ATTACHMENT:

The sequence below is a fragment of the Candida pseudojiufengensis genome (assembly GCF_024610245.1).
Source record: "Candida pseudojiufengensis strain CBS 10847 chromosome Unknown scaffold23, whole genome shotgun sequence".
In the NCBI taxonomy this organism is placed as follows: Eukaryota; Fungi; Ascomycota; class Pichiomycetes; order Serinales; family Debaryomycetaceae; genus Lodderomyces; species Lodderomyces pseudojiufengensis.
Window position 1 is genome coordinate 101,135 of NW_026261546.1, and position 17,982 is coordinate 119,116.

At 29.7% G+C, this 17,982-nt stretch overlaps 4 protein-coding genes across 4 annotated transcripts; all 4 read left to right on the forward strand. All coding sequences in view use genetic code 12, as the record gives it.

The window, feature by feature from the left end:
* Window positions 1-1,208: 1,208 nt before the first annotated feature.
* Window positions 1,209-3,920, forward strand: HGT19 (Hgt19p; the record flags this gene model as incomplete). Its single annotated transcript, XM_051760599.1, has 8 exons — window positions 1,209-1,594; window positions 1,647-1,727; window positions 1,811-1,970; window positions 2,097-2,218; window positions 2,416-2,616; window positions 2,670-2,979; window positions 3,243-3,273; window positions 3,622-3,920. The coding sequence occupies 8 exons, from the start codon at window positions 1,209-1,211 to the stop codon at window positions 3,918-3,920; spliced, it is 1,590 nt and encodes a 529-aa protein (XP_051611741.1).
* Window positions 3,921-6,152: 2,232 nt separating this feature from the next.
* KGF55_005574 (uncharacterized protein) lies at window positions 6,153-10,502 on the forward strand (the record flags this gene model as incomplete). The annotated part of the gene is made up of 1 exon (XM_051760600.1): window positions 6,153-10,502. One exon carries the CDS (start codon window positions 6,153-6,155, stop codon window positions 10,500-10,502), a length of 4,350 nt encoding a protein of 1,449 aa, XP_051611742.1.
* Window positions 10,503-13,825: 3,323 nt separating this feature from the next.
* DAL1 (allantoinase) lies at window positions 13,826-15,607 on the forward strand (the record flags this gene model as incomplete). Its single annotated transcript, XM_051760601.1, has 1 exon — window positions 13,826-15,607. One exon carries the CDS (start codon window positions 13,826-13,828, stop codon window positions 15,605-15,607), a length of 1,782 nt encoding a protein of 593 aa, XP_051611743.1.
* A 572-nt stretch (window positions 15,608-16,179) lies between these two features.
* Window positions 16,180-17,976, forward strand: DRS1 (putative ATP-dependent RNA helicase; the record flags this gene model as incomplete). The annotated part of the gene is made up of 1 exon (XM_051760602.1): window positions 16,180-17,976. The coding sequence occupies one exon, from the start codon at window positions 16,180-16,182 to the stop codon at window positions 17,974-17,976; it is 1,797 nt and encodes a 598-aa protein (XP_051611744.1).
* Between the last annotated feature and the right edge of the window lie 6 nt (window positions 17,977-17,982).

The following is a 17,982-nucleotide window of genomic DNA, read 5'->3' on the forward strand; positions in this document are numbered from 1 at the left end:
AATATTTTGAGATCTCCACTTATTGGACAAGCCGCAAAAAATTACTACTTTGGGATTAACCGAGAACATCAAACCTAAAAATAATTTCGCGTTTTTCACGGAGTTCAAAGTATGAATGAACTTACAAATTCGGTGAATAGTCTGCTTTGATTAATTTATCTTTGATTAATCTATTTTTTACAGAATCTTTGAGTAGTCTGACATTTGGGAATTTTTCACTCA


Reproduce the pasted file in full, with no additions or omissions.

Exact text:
The sequence below is a fragment of the Candida pseudojiufengensis genome (assembly GCF_024610245.1).
Source record: "Candida pseudojiufengensis strain CBS 10847 chromosome Unknown scaffold23, whole genome shotgun sequence".
In the NCBI taxonomy this organism is placed as follows: Eukaryota; Fungi; Ascomycota; class Pichiomycetes; order Serinales; family Debaryomycetaceae; genus Lodderomyces; species Lodderomyces pseudojiufengensis.
Window position 1 is genome coordinate 101,135 of NW_026261546.1, and position 17,982 is coordinate 119,116.

At 29.7% G+C, this 17,982-nt stretch overlaps 4 protein-coding genes across 4 annotated transcripts; all 4 read left to right on the forward strand. All coding sequences in view use genetic code 12, as the record gives it.

The window, feature by feature from the left end:
* Window positions 1-1,208: 1,208 nt before the first annotated feature.
* Window positions 1,209-3,920, forward strand: HGT19 (Hgt19p; the record flags this gene model as incomplete). Its single annotated transcript, XM_051760599.1, has 8 exons — window positions 1,209-1,594; window positions 1,647-1,727; window positions 1,811-1,970; window positions 2,097-2,218; window positions 2,416-2,616; window positions 2,670-2,979; window positions 3,243-3,273; window positions 3,622-3,920. The coding sequence occupies 8 exons, from the start codon at window positions 1,209-1,211 to the stop codon at window positions 3,918-3,920; spliced, it is 1,590 nt and encodes a 529-aa protein (XP_051611741.1).
* Window positions 3,921-6,152: 2,232 nt separating this feature from the next.
* KGF55_005574 (uncharacterized protein) lies at window positions 6,153-10,502 on the forward strand (the record flags this gene model as incomplete). The annotated part of the gene is made up of 1 exon (XM_051760600.1): window positions 6,153-10,502. One exon carries the CDS (start codon window positions 6,153-6,155, stop codon window positions 10,500-10,502), a length of 4,350 nt encoding a protein of 1,449 aa, XP_051611742.1.
* Window positions 10,503-13,825: 3,323 nt separating this feature from the next.
* DAL1 (allantoinase) lies at window positions 13,826-15,607 on the forward strand (the record flags this gene model as incomplete). Its single annotated transcript, XM_051760601.1, has 1 exon — window positions 13,826-15,607. One exon carries the CDS (start codon window positions 13,826-13,828, stop codon window positions 15,605-15,607), a length of 1,782 nt encoding a protein of 593 aa, XP_051611743.1.
* A 572-nt stretch (window positions 15,608-16,179) lies between these two features.
* Window positions 16,180-17,976, forward strand: DRS1 (putative ATP-dependent RNA helicase; the record flags this gene model as incomplete). The annotated part of the gene is made up of 1 exon (XM_051760602.1): window positions 16,180-17,976. The coding sequence occupies one exon, from the start codon at window positions 16,180-16,182 to the stop codon at window positions 17,974-17,976; it is 1,797 nt and encodes a 598-aa protein (XP_051611744.1).
* Between the last annotated feature and the right edge of the window lie 6 nt (window positions 17,977-17,982).

The following is a 17,982-nucleotide window of genomic DNA, read 5'->3' on the forward strand; positions in this document are numbered from 1 at the left end:
AATATTTTGAGATCTCCACTTATTGGACAAGCCGCAAAAAATTACTACTTTGGGATTAACCGAGAACATCAAACCTAAAAATAATTTCGCGTTTTTCACGGAGTTCAAAGTATGAATGAACTTACAAATTCGGTGAATAGTCTGCTTTGATTAATTTATCTTTGATTAATCTATTTTTTACAGAATCTTTGAGTAGTCTGACATTTGGGAATTTTTCACTCA